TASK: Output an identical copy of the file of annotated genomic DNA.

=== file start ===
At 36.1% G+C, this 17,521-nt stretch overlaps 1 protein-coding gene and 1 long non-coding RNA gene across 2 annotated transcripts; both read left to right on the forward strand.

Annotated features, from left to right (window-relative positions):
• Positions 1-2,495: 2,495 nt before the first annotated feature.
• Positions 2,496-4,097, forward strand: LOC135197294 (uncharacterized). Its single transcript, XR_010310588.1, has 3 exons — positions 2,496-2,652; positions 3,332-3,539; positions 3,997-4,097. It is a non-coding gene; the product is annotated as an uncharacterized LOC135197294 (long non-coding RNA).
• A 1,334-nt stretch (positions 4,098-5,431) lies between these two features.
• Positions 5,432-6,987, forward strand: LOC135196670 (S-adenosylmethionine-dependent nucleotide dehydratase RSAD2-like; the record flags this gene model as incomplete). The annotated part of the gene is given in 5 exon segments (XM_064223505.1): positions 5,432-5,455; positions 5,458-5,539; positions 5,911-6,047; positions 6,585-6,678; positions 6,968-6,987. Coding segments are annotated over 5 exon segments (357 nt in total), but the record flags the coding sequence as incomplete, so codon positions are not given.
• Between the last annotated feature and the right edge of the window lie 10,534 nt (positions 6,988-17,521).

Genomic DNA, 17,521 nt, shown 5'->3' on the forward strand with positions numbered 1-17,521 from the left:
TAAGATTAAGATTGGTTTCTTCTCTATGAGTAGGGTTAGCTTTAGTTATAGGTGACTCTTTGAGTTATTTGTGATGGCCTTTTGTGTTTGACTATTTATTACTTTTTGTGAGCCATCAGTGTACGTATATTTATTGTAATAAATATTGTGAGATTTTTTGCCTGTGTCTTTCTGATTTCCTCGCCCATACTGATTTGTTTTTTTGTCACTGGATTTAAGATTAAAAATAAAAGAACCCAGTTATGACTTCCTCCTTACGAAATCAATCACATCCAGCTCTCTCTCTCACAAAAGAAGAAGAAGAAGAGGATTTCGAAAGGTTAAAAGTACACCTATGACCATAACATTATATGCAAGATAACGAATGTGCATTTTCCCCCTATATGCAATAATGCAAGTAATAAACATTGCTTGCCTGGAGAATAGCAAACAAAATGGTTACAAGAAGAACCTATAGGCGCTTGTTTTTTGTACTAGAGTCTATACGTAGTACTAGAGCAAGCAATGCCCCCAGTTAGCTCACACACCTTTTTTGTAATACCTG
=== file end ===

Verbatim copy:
At 36.1% G+C, this 17,521-nt stretch overlaps 1 protein-coding gene and 1 long non-coding RNA gene across 2 annotated transcripts; both read left to right on the forward strand.

Annotated features, from left to right (window-relative positions):
• Positions 1-2,495: 2,495 nt before the first annotated feature.
• Positions 2,496-4,097, forward strand: LOC135197294 (uncharacterized). Its single transcript, XR_010310588.1, has 3 exons — positions 2,496-2,652; positions 3,332-3,539; positions 3,997-4,097. It is a non-coding gene; the product is annotated as an uncharacterized LOC135197294 (long non-coding RNA).
• A 1,334-nt stretch (positions 4,098-5,431) lies between these two features.
• Positions 5,432-6,987, forward strand: LOC135196670 (S-adenosylmethionine-dependent nucleotide dehydratase RSAD2-like; the record flags this gene model as incomplete). The annotated part of the gene is given in 5 exon segments (XM_064223505.1): positions 5,432-5,455; positions 5,458-5,539; positions 5,911-6,047; positions 6,585-6,678; positions 6,968-6,987. Coding segments are annotated over 5 exon segments (357 nt in total), but the record flags the coding sequence as incomplete, so codon positions are not given.
• Between the last annotated feature and the right edge of the window lie 10,534 nt (positions 6,988-17,521).

Genomic DNA, 17,521 nt, shown 5'->3' on the forward strand with positions numbered 1-17,521 from the left:
TAAGATTAAGATTGGTTTCTTCTCTATGAGTAGGGTTAGCTTTAGTTATAGGTGACTCTTTGAGTTATTTGTGATGGCCTTTTGTGTTTGACTATTTATTACTTTTTGTGAGCCATCAGTGTACGTATATTTATTGTAATAAATATTGTGAGATTTTTTGCCTGTGTCTTTCTGATTTCCTCGCCCATACTGATTTGTTTTTTTGTCACTGGATTTAAGATTAAAAATAAAAGAACCCAGTTATGACTTCCTCCTTACGAAATCAATCACATCCAGCTCTCTCTCTCACAAAAGAAGAAGAAGAAGAGGATTTCGAAAGGTTAAAAGTACACCTATGACCATAACATTATATGCAAGATAACGAATGTGCATTTTCCCCCTATATGCAATAATGCAAGTAATAAACATTGCTTGCCTGGAGAATAGCAAACAAAATGGTTACAAGAAGAACCTATAGGCGCTTGTTTTTTGTACTAGAGTCTATACGTAGTACTAGAGCAAGCAATGCCCCCAGTTAGCTCACACACCTTTTTTGTAATACCTG